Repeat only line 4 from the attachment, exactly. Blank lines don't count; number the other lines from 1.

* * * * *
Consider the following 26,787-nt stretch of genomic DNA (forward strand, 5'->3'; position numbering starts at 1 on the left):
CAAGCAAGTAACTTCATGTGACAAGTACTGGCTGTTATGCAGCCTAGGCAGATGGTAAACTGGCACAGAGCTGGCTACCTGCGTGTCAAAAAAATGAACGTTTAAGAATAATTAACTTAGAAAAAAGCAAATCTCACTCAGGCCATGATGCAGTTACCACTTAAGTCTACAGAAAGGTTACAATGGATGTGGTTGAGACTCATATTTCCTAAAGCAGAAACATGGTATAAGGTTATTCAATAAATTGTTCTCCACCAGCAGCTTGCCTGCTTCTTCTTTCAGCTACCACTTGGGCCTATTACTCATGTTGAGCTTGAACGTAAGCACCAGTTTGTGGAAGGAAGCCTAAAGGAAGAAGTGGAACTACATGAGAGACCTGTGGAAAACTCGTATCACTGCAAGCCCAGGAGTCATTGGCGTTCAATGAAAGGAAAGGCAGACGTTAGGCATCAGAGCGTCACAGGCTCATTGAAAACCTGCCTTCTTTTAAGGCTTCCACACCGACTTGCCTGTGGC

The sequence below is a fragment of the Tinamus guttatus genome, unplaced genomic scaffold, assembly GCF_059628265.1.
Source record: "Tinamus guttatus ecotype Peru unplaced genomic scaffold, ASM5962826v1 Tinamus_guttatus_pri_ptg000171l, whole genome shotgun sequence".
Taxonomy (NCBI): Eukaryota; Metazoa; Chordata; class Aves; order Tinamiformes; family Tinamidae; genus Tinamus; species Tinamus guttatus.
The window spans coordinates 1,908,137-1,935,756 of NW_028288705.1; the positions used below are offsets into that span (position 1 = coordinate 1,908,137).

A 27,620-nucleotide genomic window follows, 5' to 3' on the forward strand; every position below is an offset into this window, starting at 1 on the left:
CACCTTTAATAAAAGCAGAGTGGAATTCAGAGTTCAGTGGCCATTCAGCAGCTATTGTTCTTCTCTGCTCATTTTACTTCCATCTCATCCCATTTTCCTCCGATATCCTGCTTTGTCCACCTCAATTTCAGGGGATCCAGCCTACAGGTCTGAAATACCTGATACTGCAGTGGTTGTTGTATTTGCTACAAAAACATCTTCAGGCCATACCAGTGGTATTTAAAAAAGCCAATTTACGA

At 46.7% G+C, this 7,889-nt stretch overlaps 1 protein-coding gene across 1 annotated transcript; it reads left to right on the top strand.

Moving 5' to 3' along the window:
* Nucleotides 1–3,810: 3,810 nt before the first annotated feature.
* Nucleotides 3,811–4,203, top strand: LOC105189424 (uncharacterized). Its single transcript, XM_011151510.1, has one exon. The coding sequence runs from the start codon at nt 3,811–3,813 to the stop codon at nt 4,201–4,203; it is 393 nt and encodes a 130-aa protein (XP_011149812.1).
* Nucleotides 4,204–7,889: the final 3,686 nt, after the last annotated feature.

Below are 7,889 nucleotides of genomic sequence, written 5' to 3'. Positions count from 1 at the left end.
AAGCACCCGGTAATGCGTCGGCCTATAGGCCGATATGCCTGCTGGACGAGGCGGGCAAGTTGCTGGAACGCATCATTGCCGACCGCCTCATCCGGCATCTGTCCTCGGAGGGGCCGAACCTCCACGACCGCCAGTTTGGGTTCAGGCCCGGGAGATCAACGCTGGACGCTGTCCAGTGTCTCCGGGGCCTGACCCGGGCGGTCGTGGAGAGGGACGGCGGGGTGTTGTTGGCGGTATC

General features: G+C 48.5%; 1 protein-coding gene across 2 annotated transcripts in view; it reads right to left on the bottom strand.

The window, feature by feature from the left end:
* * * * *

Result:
Source record: "Tinamus guttatus ecotype Peru unplaced genomic scaffold, ASM5962826v1 Tinamus_guttatus_pri_ptg000171l, whole genome shotgun sequence".